Productivity idea: in praise of limiting labels

Probably a bad self-label, in terms of personal productivity 😉

There’s a lot wrong with labelling people, I think. Labelling someone as clumsy or stupid is limiting. It sets expectations. And it leads to lazy thinking and ‘-isms’. Labelling someone ‘a typical blonde’ or ‘black’ is just asking to be shocked when they don’t behave as you’re treating them. And quite right, too.  We’ve all heard the stories of someone at school being labelled as ‘stupid’ or ‘lazy’ and it all too often becomes a self-fulfilling prophesy.

On the other hand, there’s a lot to be said for personal labels in terms of productivity. Think of a label as a form of mask or uniform and you’ll see what I mean – I hope.

  • I’m thinking here, in particular, of those times when you:
    don’t know what to do in the situation you’re in; or
  • are feeling low, knackered or otherwise unproductive.

I figure I spend half my life to quite knowing what I’m supposed to be doing, or saying. It freaks me out and can surprisingly easily upset and unsettle me. But here’s a trick I’ve used, that other people tell me has been useful for them, too.

Pick a label that appeals to you and has implicit value in what you’re trying to do. An aspirational label, if you like. It’s not quite “fake it till you make it” because that’s to do with pretending to other people whereas this is about pretending (if that’s the right word) to yourself.

My wife is a coach and we have an ongoing joke between us about some of her coaching style questions:
Me: Do you know where the car keys are?
Her: No – do you?
Me: Of course not – if I did I’d not have asked
Her: Okay, I know you don’t know, but if you did know, where would they be?

It’s a standard coaching-style approach. Here’s how it applies to my use of labels. “I know I don’t know what to do, but if I pretend I did know, what would I do?” Still silly, I know, but you’d be surprised how often it frees up your head to figure something out.

If it doesn’t, let’s take it to the next step.

Pick yourself a label

Think of the label you’ve picked and ask yourself what would that label do? Suppose I pick the label “Experienced International Traveller” (hey, I’m flying around Europe a lot for work at the moment!). I get off the plane at Dublin airport (for example) and head towards the buses and coaches. I struggle to find the stand for the coach that Google says I need to board to get to my hotel. I’m anxious and a bit unsure of the best thing to do. Simon doesn’t know what to do, perhaps, but my EIT does. I ask myself what the EIT (my label of choice) would do under these circumstances and – so long as I’ve chosen my label correctly – I’ve got a much better chance of figuring out the next step.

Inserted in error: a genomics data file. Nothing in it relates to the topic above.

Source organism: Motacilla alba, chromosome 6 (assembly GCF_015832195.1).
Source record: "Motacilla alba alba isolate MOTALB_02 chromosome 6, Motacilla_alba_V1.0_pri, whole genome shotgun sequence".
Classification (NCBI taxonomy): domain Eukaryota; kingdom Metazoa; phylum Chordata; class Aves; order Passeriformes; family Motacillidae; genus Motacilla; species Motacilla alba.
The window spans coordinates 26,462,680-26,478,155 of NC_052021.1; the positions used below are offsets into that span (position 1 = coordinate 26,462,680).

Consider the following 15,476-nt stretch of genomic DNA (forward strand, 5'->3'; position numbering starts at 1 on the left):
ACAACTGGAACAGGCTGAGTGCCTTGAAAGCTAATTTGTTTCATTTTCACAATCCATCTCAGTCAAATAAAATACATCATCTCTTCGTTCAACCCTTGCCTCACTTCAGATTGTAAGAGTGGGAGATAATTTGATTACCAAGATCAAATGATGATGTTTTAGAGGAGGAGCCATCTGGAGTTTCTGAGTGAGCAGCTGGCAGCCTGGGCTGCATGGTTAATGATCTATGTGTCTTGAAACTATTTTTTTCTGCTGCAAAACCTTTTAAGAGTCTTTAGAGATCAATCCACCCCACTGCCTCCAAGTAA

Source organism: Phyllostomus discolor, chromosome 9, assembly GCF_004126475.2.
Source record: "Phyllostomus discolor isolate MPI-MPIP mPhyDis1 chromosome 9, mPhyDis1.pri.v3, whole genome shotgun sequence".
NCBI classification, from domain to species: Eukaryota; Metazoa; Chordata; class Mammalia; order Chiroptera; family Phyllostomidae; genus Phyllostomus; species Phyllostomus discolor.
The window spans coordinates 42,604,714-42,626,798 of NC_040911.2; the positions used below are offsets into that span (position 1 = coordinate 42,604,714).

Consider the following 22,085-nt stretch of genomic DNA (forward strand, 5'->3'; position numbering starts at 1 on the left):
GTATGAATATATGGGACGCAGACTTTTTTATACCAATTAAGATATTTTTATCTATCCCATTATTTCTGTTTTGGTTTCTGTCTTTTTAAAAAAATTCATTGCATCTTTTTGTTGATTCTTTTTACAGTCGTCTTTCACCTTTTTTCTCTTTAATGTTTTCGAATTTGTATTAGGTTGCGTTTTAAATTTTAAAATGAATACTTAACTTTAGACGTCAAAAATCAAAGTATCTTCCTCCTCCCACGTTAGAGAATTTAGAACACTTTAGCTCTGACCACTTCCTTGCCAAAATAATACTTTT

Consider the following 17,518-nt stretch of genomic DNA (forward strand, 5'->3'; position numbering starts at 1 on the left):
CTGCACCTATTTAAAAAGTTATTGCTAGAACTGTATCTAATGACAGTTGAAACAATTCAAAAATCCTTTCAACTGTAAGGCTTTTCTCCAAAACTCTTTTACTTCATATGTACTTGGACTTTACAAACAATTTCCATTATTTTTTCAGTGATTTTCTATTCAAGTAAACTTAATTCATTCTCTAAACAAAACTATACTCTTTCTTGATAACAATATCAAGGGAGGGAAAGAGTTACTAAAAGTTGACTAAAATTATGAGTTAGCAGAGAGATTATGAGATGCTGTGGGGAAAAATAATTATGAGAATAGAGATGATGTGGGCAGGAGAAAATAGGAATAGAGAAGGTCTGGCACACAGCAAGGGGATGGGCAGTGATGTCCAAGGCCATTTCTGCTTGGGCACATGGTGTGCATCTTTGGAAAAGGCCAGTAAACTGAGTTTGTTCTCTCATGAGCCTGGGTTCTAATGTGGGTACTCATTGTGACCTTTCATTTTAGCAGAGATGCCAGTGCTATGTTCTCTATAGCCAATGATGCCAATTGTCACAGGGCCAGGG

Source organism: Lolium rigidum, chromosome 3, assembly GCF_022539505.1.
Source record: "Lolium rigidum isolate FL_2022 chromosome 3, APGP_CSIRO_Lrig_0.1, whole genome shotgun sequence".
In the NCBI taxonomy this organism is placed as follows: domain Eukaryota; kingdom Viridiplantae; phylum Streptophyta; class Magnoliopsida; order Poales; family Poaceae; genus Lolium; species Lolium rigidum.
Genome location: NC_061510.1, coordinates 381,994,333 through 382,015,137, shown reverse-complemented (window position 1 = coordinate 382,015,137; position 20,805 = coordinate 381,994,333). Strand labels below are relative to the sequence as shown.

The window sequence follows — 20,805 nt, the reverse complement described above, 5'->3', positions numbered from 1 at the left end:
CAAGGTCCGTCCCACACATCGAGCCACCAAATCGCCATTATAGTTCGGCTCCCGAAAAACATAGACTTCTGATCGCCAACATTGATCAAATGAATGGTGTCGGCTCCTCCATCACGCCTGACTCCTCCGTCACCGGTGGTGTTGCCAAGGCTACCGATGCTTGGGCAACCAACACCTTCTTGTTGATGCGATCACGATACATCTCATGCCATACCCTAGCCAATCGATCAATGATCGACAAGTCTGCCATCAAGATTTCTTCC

It’s a trick I picked up of some (very!) in-your-face-Christian friends of mine who continually asked themselves (and me) the question What Would Jesus Do. As a moral guide it worked a treat, so I’ve just broadened the approach.

It might worry some of you to know that my usual question when I don’t know what to do isn’t to ask what Jesus would do, but to ask what Batman would do. What would Batman do is usually a good answer.

  1. I don’t feel like going to the gym today, but I sort of know I sort of should. What would Batman do? Get off your backside and hit the gym.
  2. I don’t want to write this report but it would be a good idea if I could get it sorted by the end of the week. What would Batman do? Find a way to get the report written.
  3. I’m a bit shy of asking this person for help ‘cos I feel embarrassed. What would Batman do? You’ve got three guesses 😉

So let’s take this idea one step further and get things like

  • I’d like to be a productivity ninja but I’m not sure what to do next. What would a productivity ninja do? How about starting a search for productivity books on Amazon? Or if you’ve got a few that you’ve not applied yet, how about putting them in order of how you feel about them: then, tomorrow, apply the one on the top.
  • I’d like to be fitter than I am but I feel a bit ‘meh’ about going to the gym.  What would a fit person do? Start packing their gym kit.  Even 20 minutes in the gym is better than no minutes in the gym!

In other words, labels can be something we step into as well as something that holds us back/down.

Your turn

So confess… if you wanted to pick a label to live up to, who or what would it be?

2 thoughts on “Productivity idea: in praise of limiting labels

  1. Love this article, Simon! My label would be “Professional, Productive and Proactive”. In fact, I write that in my daily journal most days to remind me of how I behave. 🙂

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